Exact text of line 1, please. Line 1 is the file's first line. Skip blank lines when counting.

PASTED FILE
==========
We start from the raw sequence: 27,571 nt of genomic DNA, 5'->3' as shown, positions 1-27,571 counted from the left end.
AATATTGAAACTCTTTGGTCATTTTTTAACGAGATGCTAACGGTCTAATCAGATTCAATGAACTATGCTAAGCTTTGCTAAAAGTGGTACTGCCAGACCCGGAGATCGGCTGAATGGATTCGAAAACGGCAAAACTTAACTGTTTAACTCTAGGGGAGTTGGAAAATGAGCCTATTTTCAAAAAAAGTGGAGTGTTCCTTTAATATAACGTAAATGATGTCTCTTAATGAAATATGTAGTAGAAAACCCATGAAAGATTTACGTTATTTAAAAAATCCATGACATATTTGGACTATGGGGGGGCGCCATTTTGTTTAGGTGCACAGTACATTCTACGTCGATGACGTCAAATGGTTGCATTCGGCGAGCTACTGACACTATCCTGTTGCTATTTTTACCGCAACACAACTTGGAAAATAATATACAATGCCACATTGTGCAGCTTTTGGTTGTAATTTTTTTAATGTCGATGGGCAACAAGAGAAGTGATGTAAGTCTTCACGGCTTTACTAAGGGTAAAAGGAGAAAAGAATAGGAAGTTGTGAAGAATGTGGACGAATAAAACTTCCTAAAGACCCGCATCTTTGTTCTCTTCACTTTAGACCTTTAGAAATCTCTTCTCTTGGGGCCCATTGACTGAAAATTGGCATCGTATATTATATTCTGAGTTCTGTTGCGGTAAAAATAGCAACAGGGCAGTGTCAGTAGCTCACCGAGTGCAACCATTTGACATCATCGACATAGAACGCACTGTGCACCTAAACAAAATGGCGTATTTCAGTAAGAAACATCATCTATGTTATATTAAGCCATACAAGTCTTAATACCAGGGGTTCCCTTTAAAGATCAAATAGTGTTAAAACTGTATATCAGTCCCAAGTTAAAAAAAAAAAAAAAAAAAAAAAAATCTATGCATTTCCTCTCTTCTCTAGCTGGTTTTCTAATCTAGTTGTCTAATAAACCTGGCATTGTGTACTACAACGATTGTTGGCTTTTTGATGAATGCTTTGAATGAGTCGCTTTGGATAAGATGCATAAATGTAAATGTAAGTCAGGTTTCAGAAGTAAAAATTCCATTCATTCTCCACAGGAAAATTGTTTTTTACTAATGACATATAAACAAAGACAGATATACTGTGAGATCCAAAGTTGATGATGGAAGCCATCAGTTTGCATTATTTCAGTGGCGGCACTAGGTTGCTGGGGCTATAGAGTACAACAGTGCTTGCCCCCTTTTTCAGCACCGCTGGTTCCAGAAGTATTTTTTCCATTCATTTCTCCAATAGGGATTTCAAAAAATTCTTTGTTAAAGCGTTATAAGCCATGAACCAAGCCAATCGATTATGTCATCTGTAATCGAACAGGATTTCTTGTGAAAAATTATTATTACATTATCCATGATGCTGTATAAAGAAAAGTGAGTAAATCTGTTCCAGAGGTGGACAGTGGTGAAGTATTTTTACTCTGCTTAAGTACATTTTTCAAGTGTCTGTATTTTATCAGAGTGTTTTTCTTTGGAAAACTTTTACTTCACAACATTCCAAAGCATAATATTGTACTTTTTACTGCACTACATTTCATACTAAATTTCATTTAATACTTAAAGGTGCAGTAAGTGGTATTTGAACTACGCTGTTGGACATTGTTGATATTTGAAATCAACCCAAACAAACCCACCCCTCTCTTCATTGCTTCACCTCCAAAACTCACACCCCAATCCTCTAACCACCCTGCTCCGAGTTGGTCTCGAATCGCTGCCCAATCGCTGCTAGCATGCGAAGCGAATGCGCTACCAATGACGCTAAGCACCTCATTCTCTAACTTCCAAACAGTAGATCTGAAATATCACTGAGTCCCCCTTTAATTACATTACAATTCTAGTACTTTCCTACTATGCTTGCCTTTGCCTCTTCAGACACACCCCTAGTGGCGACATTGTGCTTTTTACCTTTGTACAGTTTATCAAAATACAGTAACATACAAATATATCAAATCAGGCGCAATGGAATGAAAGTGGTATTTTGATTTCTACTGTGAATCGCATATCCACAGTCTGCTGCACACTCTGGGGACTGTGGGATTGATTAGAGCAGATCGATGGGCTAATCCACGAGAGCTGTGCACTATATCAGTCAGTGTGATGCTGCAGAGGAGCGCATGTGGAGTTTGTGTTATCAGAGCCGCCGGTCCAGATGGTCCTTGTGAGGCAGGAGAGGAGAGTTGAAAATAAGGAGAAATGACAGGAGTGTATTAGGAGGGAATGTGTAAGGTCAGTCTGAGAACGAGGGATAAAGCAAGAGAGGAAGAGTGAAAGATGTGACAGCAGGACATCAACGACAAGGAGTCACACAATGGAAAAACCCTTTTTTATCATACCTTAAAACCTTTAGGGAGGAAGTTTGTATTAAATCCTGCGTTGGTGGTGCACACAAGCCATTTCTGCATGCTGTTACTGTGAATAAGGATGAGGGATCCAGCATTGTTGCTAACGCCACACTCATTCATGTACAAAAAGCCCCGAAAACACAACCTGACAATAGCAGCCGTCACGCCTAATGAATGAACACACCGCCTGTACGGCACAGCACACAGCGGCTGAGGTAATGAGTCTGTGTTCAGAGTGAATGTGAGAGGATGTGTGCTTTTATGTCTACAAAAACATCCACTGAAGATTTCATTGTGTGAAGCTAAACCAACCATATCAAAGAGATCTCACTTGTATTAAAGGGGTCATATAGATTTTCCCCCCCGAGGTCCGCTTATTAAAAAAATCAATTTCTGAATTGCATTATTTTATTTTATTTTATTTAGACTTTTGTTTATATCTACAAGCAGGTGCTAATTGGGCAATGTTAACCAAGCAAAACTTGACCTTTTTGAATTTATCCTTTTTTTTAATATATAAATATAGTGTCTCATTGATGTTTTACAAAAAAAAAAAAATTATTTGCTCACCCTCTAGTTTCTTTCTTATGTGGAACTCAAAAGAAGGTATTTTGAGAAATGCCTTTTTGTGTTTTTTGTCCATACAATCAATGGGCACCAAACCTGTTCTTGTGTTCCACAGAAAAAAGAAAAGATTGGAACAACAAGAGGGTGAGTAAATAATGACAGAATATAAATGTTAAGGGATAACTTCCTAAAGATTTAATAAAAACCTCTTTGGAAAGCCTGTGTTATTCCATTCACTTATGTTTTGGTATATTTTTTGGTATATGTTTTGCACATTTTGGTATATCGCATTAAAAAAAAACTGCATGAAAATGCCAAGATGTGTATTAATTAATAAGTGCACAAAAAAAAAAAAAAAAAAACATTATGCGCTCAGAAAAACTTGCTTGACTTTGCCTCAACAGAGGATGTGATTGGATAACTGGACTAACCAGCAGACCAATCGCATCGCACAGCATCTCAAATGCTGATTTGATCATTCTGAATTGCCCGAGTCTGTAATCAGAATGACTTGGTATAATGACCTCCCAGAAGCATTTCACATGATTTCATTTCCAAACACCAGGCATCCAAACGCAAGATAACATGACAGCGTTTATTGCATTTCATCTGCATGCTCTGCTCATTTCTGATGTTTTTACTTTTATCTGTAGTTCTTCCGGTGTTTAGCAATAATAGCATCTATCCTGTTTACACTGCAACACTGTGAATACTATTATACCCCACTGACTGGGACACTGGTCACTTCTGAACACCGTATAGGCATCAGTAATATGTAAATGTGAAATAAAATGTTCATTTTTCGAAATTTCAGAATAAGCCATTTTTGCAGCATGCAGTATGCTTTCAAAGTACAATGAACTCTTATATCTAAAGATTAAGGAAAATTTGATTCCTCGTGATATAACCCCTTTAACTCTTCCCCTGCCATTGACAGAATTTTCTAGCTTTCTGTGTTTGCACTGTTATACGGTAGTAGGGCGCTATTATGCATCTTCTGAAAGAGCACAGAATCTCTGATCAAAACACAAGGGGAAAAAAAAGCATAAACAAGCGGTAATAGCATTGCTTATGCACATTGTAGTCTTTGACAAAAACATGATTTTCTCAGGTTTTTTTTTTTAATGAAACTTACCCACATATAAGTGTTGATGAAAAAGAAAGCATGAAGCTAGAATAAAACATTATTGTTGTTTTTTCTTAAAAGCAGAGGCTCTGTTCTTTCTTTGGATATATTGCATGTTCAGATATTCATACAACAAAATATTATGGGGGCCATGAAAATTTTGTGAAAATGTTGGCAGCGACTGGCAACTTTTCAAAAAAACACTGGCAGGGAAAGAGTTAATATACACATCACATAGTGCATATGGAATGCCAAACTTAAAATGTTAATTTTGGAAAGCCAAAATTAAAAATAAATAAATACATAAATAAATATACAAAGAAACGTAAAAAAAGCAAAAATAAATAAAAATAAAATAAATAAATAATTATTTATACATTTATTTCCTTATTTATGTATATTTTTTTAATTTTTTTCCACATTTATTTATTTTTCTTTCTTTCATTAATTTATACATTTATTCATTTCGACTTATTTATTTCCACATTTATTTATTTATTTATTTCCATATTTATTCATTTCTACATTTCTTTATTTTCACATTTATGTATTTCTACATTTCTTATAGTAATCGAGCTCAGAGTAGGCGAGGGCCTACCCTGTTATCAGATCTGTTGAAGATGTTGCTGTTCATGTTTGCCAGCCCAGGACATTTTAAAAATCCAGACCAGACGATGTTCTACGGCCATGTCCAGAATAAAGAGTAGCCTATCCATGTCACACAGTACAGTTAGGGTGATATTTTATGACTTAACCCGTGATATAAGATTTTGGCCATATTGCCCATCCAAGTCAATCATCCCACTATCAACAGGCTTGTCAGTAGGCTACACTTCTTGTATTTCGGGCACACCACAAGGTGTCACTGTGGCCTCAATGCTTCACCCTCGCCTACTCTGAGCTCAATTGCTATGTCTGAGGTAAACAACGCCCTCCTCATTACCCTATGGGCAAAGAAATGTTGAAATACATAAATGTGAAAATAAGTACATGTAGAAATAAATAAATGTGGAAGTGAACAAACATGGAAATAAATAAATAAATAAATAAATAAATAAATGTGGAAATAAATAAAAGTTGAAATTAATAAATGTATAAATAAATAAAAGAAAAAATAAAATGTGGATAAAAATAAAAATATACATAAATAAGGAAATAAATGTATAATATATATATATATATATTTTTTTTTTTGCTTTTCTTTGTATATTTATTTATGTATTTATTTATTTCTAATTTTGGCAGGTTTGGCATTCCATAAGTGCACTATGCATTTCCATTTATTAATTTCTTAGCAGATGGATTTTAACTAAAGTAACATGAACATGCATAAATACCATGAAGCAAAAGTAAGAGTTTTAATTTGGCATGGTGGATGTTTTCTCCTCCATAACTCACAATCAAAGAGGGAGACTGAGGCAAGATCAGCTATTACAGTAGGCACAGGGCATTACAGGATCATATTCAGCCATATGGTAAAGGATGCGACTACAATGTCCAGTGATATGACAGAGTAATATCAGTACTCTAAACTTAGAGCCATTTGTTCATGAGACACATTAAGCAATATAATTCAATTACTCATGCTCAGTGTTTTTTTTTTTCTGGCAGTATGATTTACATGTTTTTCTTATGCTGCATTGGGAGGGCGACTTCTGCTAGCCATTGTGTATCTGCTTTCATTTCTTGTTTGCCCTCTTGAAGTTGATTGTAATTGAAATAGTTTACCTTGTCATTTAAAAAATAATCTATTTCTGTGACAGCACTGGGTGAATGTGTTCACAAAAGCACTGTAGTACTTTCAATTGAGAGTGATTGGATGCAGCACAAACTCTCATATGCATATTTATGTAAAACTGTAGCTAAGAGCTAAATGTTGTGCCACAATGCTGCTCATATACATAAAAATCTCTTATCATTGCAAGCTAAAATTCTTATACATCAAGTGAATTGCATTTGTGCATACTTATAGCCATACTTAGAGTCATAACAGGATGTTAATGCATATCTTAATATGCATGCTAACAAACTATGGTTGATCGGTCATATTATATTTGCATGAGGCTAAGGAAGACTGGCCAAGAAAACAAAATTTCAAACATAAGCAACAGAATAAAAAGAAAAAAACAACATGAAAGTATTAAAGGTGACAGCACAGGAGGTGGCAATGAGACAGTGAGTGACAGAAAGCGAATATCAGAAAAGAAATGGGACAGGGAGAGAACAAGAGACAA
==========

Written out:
We start from the raw sequence: 27,571 nt of genomic DNA, 5'->3' as shown, positions 1-27,571 counted from the left end.